Good morning and welcome again to the Top Three. We are here this morning to give you a new update. So today, we are reminding everyone of the importance of keeping up-to-date with all the current information about COVID-19 and about the Covid vaccine rollout program. It’s very important that we ask you to go to a reliable source of information, so either go to the state and territory you are in, the Health Department website, or to health.gov.au, which is the Commonwealth website which will give you the most reliable information about COVID-19 and about the vaccine rollout.
First question, I’m booked in for my first dose of the AstraZeneca COVID-19 vaccine and I’m under 60, what do I do?
As we know, last week, based on the current evidence, ATAGI made the recommendation to government that we change the type of vaccine recommended for the 50 to 59-year-olds. If you have an appointment for AstraZeneca and you are 50 to 59, you can now change that appointment to a Pfizer vaccine. Effective immediately, 1300 Commonwealth vaccine clinics are now offering the Pfizer vaccine to 50 to 59-year-olds and from 5 July, GP clinics across the country will be again offering the Pfizer vaccine to 50 to 59-year-olds. We do ask you to be patient, as you know, many people are really keen to get their vaccine and we are getting to as many people as we can, as quickly as we can. If you’ve got any questions, of course, ask a health professional or your general practitioner about your choice of a vaccine.
Second question, I’m over 60 years old, why is the AstraZeneca vaccine okay for me to have but not someone younger?
So when we look at the decisions around the recommendations of vaccines, we look at many aspects. We do know that the incidence of thrombus with thrombocytopenia syndrome, of this TTS condition, or you may know better as blood clots, does present much more frequently in the younger* age group than in older people. For people 60 and over, the benefit of the vaccine in protecting against severe disease and death is much greater protection than if you were to get COVID-19 virus, the chances of you getting severe disease or dying is much, much higher than the risk of any side effects from the AstraZeneca vaccine. So we do suggest that if you’ve got any concerns, do talk to your general practitioner, but again, it’s really important to understand that the vaccine is the best protection for you against COVID-19, which does have severe outcomes of disease and death.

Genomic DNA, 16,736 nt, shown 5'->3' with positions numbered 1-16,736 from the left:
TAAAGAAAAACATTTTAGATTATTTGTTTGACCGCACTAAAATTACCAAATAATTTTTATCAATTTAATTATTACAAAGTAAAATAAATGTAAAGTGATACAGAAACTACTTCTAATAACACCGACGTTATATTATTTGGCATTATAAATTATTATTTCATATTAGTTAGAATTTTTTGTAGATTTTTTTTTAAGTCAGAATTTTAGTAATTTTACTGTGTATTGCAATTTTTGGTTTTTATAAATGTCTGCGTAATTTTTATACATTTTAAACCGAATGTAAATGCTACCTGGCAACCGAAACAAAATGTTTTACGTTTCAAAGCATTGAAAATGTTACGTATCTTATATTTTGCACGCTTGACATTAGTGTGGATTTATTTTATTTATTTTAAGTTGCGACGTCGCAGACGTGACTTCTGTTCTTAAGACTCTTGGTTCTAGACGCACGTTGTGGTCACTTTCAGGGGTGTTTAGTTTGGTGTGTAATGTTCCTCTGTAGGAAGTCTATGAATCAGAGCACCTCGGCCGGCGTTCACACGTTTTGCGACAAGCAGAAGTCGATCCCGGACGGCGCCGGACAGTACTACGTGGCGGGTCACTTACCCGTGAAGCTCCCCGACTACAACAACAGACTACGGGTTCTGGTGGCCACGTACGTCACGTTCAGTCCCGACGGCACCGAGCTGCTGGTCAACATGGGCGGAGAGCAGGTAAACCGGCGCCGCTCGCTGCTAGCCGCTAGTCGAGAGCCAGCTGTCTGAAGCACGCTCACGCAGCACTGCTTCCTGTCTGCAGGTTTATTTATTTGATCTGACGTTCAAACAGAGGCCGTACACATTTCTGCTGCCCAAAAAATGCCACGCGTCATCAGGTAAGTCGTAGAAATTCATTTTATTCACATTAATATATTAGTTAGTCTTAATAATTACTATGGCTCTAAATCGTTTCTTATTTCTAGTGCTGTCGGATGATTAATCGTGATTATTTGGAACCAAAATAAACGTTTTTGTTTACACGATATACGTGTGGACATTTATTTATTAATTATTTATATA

And finally, I’ve had my first dose of AstraZeneca and have side effects that I’m worried about, what should I do?
For most vaccines including AstraZeneca, the symptoms after your vaccine are quite mild, usually of pain at the injection site, headache, fever, chills. These are short-term side effects and resolve pretty quickly. The syndrome that I have mentioned, thrombus with thrombocytopenia syndrome, or TTS, manifests usually between days four to 28 after the first AstraZeneca vaccine. The symptoms are a really severe headache, not being able to be managed with painkillers, sometimes blurred vision, dizziness, nausea and vomiting. If you have any of those symptoms, we recommend that you seek medical attention immediately. If you don’t have these symptoms, but you are still feeling a little unsure, do ask a health professional or seek some advice if you are concerned. Again, thank you for joining us at Top Three this morning and I hope you have a great day.
*Note: Corrected to younger age group from older age group, which was said in error.
Top 3 questions
I’m booked in for my first dose of the AstraZeneca COVID-19 vaccine and I am under 60, what do I do?
- I am 60 years or over, why is the AstraZeneca vaccine okay for me to have but not someone younger?
- I’ve had my first dose of AstraZeneca, and have side effects that I am worried about, what should I do?